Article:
Kazakhstan has since stepped out into the thick of the diplomatic sweepstakes and whole-heartedly endorsed the Russian position.
This has become a turning point for Russian diplomacy in the post-Soviet space. Nazarbayev said:
I am amazed that the West simply ignored the fact that Georgian armed forces attacked the peaceful city of Tskhinvali [in South Ossetia]. Therefore, my assessment is as follows: I think that it originally started with this. And Russia's response could either have been to keep silent or to protect their people and so on. I believe that all subsequent steps taken by Russia have been designed to stop bloodshed of ordinary residents of this long-suffering city. Of course, there are many refugees, many homeless.

Guided by out bilateral agreement on friendship and cooperation between Kazakhstan and Russia, we have provided humanitarian aid: 100 tons have already been sent. We will continue to provide assistance together with you.

Of course, there was loss of life on the Georgian side - war is war. The resolution of the conflict with Georgia has now been shifted to some indeterminate time in the future. We have always had good relations with Georgia. Kazakhstan's companies have made substantial investments there. Of course, those that have done this want stability there. The conditions of the plan that you and [President of France Nicolas] Sarkozy drew up must be implemented, but some have begun to disavow certain points in the plan.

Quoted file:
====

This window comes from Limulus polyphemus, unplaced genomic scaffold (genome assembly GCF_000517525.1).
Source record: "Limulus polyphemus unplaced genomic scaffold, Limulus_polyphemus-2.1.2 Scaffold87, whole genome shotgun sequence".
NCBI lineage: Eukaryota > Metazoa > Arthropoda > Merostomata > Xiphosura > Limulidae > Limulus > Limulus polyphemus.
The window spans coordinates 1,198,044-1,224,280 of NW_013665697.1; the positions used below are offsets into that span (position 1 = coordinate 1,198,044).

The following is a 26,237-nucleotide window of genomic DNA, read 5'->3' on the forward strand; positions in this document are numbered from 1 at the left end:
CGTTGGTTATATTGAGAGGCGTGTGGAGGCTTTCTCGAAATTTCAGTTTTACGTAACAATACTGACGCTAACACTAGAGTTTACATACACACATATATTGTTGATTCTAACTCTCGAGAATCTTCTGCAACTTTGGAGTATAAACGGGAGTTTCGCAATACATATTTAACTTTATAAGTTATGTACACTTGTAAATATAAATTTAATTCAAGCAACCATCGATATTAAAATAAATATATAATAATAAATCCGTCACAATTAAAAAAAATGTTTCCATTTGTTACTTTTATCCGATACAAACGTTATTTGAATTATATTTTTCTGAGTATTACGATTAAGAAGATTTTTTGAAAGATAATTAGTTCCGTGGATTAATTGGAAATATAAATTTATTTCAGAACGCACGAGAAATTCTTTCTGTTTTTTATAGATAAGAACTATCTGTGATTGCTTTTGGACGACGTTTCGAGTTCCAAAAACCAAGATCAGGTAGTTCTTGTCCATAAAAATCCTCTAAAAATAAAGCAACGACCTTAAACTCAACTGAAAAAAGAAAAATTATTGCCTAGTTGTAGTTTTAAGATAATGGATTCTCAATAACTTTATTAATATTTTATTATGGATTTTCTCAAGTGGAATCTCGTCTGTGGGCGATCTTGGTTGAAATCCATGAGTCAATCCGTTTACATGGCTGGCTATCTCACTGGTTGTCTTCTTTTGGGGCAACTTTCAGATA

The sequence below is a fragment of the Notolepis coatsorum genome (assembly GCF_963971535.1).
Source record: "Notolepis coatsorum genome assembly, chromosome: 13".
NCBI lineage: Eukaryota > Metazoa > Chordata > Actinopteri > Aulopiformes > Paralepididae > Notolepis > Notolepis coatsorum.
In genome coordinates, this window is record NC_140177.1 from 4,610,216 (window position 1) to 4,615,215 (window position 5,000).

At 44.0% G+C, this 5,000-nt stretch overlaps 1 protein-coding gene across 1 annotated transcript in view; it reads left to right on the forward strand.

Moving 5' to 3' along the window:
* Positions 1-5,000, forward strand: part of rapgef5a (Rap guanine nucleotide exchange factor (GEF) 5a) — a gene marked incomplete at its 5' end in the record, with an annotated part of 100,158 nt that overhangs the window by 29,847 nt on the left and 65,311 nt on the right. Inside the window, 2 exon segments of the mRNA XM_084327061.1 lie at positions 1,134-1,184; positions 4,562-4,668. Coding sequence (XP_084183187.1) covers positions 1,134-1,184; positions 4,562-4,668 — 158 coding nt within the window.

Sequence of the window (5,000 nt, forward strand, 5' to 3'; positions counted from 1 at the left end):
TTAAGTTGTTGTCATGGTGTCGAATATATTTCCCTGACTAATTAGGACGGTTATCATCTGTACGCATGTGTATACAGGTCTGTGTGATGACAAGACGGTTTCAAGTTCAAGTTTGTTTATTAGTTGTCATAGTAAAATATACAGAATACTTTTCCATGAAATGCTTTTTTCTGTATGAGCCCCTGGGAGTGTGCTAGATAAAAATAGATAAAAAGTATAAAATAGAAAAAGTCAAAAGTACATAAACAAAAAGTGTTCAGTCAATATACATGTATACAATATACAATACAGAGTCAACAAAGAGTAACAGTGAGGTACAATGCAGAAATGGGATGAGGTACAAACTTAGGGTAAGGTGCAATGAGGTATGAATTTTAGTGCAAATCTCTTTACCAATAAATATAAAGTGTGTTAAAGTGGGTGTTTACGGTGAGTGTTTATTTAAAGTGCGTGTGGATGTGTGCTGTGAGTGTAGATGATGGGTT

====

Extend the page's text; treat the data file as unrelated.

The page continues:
However, I think that negotiations will continue and that there will be peace - there is no other alternative. Therefore, Kazakhstan understands all the measures that have been taken, and Kazakhstan supports them. For our part, we will be ready to do everything to ensure that everyone returns to the negotiating table.
From Moscow's point of view, Nazarbayev's words are worth their weight in gold. Kazakhstan is the richest energy producer in Central Asia and is a regional heavyweight. It borders China. The entire US regional strategy in Central Asia ultimately aims at replacing Russia and China as Kazakhstan's number one partner. American oil majors began making a beeline to Kazakhstan immediately after the collapse of the Soviet Union in 1991 - including Chevron, with which US Secretary of State Condoleezza Rice was associated.........

Posted by: Neill at August 30, 2008 01:28 AM | Permalink to this comment Permalink